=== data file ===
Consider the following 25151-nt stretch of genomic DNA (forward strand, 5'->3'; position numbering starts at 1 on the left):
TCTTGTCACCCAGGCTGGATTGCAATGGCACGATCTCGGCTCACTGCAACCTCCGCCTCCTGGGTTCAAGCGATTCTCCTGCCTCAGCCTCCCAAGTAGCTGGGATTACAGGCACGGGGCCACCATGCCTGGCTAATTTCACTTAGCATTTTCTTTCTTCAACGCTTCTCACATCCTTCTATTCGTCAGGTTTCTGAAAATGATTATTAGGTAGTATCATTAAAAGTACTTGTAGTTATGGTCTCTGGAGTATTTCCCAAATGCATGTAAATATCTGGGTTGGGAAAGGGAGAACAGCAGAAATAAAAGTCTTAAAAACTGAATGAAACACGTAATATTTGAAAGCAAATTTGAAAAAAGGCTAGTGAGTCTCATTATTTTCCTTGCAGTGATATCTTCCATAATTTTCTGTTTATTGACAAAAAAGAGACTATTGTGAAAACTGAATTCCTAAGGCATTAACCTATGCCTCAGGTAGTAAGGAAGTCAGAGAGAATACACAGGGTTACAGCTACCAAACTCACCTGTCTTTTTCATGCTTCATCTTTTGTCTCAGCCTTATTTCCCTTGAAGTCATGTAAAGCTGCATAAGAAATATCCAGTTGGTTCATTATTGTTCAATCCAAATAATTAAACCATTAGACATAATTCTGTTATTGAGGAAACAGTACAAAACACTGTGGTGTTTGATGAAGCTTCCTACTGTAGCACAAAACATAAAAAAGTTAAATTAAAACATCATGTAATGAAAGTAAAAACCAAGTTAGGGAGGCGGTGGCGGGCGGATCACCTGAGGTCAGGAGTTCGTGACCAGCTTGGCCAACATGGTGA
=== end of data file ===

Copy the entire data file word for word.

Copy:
Consider the following 25151-nt stretch of genomic DNA (forward strand, 5'->3'; position numbering starts at 1 on the left):
TCTTGTCACCCAGGCTGGATTGCAATGGCACGATCTCGGCTCACTGCAACCTCCGCCTCCTGGGTTCAAGCGATTCTCCTGCCTCAGCCTCCCAAGTAGCTGGGATTACAGGCACGGGGCCACCATGCCTGGCTAATTTCACTTAGCATTTTCTTTCTTCAACGCTTCTCACATCCTTCTATTCGTCAGGTTTCTGAAAATGATTATTAGGTAGTATCATTAAAAGTACTTGTAGTTATGGTCTCTGGAGTATTTCCCAAATGCATGTAAATATCTGGGTTGGGAAAGGGAGAACAGCAGAAATAAAAGTCTTAAAAACTGAATGAAACACGTAATATTTGAAAGCAAATTTGAAAAAAGGCTAGTGAGTCTCATTATTTTCCTTGCAGTGATATCTTCCATAATTTTCTGTTTATTGACAAAAAAGAGACTATTGTGAAAACTGAATTCCTAAGGCATTAACCTATGCCTCAGGTAGTAAGGAAGTCAGAGAGAATACACAGGGTTACAGCTACCAAACTCACCTGTCTTTTTCATGCTTCATCTTTTGTCTCAGCCTTATTTCCCTTGAAGTCATGTAAAGCTGCATAAGAAATATCCAGTTGGTTCATTATTGTTCAATCCAAATAATTAAACCATTAGACATAATTCTGTTATTGAGGAAACAGTACAAAACACTGTGGTGTTTGATGAAGCTTCCTACTGTAGCACAAAACATAAAAAAGTTAAATTAAAACATCATGTAATGAAAGTAAAAACCAAGTTAGGGAGGCGGTGGCGGGCGGATCACCTGAGGTCAGGAGTTCGTGACCAGCTTGGCCAACATGGTGA